Finally, thank your Good Shepherd-God that you can trust Him to lead you through this life to unbroken fellowship with Him forever in Heaven; to the green pastures that never turn brown, the still waters that never become disturbed, and the cup that never empties.

Offer this prayer to “the God of peace, Who brought up from the dead that great Shepherd of sheep, Who through the blood of the everlasting covenant, can make you complete in every good work to do His will, working in you that which is well pleasing in His sight, through Jesus Christ, to Whom be glory forever and ever. Amen.”  (Hebrews 13:20-21)

Dick Woodward, from Psalm 23 Sheep Talk


ABOUNDING GRACE

June 20, 2014

“… God is able to make all grace abound toward you, that you, always having all sufficiency in all things, may abound unto every good work.” (2 Corinthians 9:8 KJV)

I once heard Dr. A.W. Tozer preach on this text. After he read the verse with much inflection, he paused, shook his head and said, “Sometimes you cannot help but allow the thought that God oversold the product in the New Testament!” Of course, he went on to explain that God has not oversold the product. We tend to undersell the product because our access into God’s abounding grace is flawed.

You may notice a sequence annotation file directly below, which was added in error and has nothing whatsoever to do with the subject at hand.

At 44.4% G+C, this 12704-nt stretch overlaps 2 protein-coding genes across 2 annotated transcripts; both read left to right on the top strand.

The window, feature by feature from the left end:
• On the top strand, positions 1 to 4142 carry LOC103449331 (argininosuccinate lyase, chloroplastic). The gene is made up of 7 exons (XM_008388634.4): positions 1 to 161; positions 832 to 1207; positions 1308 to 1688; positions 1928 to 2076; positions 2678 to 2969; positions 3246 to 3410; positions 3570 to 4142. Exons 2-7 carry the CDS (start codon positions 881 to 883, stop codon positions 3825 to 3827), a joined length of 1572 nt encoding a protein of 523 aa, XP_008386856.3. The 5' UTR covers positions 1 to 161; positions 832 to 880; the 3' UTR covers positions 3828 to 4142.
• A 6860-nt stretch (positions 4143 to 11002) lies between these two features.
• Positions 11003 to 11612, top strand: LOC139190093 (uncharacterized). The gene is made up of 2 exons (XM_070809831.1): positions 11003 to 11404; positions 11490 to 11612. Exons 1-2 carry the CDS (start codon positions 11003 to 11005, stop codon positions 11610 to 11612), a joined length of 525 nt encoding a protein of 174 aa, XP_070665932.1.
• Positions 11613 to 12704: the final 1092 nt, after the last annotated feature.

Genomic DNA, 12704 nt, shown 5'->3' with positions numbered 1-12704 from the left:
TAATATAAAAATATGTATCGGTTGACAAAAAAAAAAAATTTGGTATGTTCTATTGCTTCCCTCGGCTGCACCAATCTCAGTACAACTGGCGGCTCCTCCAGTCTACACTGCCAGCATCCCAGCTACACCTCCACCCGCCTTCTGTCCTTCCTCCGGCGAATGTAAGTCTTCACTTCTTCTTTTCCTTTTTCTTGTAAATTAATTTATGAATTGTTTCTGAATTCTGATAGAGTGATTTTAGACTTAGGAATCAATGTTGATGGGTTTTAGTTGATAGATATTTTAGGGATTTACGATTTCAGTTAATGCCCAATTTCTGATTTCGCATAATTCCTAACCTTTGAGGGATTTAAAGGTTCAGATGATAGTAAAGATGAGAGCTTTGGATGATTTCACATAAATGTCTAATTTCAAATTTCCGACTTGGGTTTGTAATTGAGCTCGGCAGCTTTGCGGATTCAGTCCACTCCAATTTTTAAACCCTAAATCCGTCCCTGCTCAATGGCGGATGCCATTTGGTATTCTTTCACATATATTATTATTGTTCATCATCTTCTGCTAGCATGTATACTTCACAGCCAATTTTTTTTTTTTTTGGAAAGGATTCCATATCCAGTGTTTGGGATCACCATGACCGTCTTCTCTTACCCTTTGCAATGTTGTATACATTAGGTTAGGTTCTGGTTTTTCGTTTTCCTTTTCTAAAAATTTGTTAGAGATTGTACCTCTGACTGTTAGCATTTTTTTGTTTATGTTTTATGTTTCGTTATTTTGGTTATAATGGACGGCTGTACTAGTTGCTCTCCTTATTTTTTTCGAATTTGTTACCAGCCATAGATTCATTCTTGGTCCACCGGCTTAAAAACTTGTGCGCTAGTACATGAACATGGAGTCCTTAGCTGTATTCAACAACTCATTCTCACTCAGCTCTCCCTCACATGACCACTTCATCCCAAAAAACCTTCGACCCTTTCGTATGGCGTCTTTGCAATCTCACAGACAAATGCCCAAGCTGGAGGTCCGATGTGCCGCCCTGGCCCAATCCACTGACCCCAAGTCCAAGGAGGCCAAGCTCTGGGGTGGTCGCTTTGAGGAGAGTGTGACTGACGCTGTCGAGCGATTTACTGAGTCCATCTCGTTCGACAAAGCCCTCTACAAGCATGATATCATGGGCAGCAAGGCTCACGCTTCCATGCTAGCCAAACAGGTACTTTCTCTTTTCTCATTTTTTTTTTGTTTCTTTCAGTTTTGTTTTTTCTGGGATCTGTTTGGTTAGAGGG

Think of this with me for a moment. God is able to make all grace, (not just some grace), abound toward us, (not just trickle in our direction), that we, (he repeats that for emphasis meaning it’s not just for pastors or missionaries, but for every believer), always, (not just sometimes), may have all sufficiency, (not just some sufficiency), in all things, (not just some things), may abound, (not just go limping), unto every good work, (not just the ones we like.)

Once you have meditated on this verse a few times ask yourself this question, “True or false?”

If we answer that question as we should by saying it’s true, should that not give us the courage to tackle the things God is leading us to do that we know we cannot do? Are you doing anything that can only be explained by the supernatural reality that He is, only He can, and He did because you accessed His abounding grace?

Dick Woodward, 16 March 2010